While preparing for our trip to Japan in 2015, Karin discovered an article about Naoshima, the small art island in the Seto Inland Sea, which is surrounded by the large Japanese islands of Honshū, Shikoku and Kyūshū. Since we wanted to go to the prefecture of Kagawa, we also planned a day trip by train and ferry to the island and were finally so enthusiastic about the short trip that we traveled to this island again two years later but now spent a few days on Naoshima
Carrara is located in the Apuan Alps, a place known worldwide for its marble. Even the approach to the quarries is remarkable, white statues line the path up the mountain road as well as dilapidated trucks on the roadside, where you can still see the heavy and lost marble blocks on the loading area. When you arrive at the mines, you can book various sightseeing tours. We decided on the marble tours and a minibus took us to the mining areas through a long tunnel into the mountain.
The more difficult circumstances of traveling in 1988 can hardly be imagined today - no cell phones, no ATMs, no internet, no Booking.com: so we were mainly equipped with travel checks, US dollars, FECs and Renminbi.
Singapore and - above all - Malaysia were on our travel program in 1984 and the first stop on the famous "circumnavigation" of the peninsula led to Malacca. This city is located on the west coast of Malaysia on the so-called Malacca Straits between the Malay Peninsula and the island of Sumatra. [Wikipedia]. The city astonished with its Dutch flair, which it had acquired during the occupation by the Dutch between 1641 and 1824.
Our trip to Venice in 1988 resulted in so many photo opportunities that the number of films we took with us was barely enough. The quality of the scanned slides leaves a lot to be desired, so that this photo presentation has more of a value than a contemporary testimony and a vintage collection.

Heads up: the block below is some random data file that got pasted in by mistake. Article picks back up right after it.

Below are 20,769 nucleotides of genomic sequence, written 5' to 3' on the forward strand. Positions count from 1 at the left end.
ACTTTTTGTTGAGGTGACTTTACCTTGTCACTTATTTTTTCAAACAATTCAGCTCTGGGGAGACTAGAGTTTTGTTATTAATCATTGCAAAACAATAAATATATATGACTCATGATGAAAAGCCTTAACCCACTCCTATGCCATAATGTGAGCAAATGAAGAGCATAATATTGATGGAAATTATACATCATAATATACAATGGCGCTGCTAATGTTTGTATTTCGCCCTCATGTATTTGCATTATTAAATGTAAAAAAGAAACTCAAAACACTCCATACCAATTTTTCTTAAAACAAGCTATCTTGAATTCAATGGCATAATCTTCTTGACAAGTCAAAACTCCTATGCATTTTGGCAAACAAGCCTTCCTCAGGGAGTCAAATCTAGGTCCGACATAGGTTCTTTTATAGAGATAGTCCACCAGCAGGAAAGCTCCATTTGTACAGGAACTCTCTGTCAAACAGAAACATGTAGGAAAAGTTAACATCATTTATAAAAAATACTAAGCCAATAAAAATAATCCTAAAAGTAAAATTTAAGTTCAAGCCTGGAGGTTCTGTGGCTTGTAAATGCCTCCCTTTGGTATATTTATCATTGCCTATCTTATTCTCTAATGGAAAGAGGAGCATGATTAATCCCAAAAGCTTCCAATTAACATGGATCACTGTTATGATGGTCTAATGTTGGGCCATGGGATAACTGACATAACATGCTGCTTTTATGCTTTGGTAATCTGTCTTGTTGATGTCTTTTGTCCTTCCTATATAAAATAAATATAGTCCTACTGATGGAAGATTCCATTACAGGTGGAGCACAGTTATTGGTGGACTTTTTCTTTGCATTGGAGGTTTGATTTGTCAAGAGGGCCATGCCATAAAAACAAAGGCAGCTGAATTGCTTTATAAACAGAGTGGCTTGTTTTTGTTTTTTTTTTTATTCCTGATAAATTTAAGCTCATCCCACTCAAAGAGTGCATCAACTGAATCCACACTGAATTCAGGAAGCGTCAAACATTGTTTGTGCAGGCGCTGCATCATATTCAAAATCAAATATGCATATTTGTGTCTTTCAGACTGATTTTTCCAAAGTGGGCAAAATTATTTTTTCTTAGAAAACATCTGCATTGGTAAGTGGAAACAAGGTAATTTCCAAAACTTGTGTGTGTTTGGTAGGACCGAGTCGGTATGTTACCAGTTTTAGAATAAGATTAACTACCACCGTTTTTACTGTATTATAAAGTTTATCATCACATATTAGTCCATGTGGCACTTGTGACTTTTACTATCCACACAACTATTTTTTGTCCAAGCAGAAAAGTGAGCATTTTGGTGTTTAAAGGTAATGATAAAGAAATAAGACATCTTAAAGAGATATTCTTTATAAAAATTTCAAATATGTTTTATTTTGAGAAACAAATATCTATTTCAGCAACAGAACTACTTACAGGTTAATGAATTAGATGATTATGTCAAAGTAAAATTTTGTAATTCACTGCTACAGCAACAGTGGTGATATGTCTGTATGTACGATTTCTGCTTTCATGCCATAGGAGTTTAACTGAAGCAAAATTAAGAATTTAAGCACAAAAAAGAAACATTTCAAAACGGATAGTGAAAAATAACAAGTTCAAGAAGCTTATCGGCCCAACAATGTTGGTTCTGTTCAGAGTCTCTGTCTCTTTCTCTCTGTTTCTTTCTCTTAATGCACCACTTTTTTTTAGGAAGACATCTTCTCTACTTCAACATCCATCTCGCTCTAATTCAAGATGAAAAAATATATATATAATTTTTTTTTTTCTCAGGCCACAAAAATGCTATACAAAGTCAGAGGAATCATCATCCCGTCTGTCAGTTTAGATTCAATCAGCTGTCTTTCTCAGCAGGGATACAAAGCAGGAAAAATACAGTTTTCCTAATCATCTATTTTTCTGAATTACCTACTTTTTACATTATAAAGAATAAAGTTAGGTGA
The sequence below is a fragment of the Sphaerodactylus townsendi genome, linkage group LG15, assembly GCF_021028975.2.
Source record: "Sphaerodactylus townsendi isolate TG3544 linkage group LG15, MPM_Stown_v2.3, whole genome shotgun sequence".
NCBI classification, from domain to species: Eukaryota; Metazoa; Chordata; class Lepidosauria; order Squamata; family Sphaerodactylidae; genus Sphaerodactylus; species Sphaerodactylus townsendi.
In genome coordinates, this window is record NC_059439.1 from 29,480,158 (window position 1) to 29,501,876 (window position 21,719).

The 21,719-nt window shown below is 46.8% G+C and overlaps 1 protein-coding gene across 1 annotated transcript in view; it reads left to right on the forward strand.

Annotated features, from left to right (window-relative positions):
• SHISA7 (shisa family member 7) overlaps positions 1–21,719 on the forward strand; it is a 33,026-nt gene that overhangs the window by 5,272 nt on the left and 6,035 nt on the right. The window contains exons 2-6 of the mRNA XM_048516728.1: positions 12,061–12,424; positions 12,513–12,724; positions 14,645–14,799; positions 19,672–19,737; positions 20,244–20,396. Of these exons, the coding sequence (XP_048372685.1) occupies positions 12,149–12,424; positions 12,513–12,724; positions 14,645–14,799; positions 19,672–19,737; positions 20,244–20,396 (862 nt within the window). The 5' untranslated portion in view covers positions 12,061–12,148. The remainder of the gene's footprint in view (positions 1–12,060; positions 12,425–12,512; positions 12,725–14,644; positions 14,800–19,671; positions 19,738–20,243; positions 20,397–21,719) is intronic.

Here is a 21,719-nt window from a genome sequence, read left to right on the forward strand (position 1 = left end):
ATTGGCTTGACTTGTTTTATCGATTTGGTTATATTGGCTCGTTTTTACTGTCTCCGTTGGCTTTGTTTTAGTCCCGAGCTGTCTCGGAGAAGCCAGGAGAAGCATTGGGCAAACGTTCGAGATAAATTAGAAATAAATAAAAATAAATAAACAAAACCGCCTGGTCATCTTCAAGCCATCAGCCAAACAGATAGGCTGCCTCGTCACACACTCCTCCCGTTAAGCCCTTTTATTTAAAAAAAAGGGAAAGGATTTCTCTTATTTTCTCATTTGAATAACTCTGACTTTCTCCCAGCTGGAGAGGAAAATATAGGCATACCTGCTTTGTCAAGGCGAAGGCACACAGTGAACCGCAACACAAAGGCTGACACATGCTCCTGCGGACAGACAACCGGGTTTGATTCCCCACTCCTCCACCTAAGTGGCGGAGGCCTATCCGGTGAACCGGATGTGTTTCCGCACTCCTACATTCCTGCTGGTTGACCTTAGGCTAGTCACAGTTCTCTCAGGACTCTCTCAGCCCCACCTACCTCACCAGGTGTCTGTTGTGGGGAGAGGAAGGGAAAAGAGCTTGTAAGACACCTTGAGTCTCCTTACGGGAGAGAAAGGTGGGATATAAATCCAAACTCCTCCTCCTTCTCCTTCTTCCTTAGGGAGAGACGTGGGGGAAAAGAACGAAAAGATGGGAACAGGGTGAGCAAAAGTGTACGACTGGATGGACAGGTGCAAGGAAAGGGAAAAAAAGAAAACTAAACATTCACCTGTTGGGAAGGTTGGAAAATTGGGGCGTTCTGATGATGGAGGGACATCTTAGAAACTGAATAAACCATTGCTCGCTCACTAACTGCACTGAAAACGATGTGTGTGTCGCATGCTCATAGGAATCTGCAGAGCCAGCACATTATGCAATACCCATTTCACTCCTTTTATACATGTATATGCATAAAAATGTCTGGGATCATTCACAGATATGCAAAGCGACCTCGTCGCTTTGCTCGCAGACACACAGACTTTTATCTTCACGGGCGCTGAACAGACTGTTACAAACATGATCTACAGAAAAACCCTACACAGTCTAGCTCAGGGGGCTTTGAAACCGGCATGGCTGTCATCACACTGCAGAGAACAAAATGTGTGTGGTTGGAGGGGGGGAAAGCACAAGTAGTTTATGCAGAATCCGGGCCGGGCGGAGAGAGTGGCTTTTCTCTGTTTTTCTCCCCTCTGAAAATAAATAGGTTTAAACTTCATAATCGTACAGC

In 1980 our plane spiraled in wide curves out of the blue sky to the capital of Greece and finally landed on the short runway of Athens airport. We only stayed a few days in the city because our primary destination was the island of Crete and we had already booked a ship passage from Piraeus.
But there was enough time for some photographs with our Voigtländer camera at the time. These are now scanned and maybe one or the other (or is it now different?) Has fun traveling back around 40 years in time and looking at the cars, historical places and street canyons of that time.
The Buddhist Rumtek Monastery is the largest in Sikkim and is also called the Dharma Chakra Center. During the Chinese occupation of Tibet, the 16th Karmapa Rangjung Rigpe Dorje fled with an entourage of more than 160 lamas, monks and lay people from Tibet via Bhutan to Sikkim and built the new Rumtek above the original monastery.
Gangtok is the capital of Sikkim with around 30,000 inhabitants. It is located in the southeast of the state on the southern foothills of the Himalayan Mountains at an altitude of about 1,800 meters. From here you can also see the mighty Kanchenjunga.
The city is a center of Tibetan Buddhism with many Buddhist monasteries.
West Sikkim is home to the famous Pemayangtse Monastery, the second oldest in Sikkim. The name Pemayangtse means something like "Perfect and Sublime Lotus". It is around 300 years old and the visit is a must for travelers and Buddhists in Sikkim as its rich architecture reflects the firm beliefs of Buddhist followers. The three-story main building has many statues of saints and rinpoches, including Padmasambhava. and also has ancient writings.
The main prayer hall is decorated with paintings and the doors and windows are beautifully painted in traditional Tibetan design.
Phodong is a Buddhist monastery and is located about 28 kilometers from Gangtok in Sikkim. It was built in the early 18th century on the site of an older monastery.
Together with Rumtek, one of the most important monasteries of the Karma Kagyu school of Tibetan Buddhism, and the Ralang monastery, Phodang is one of the most important monasteries in Sikkim.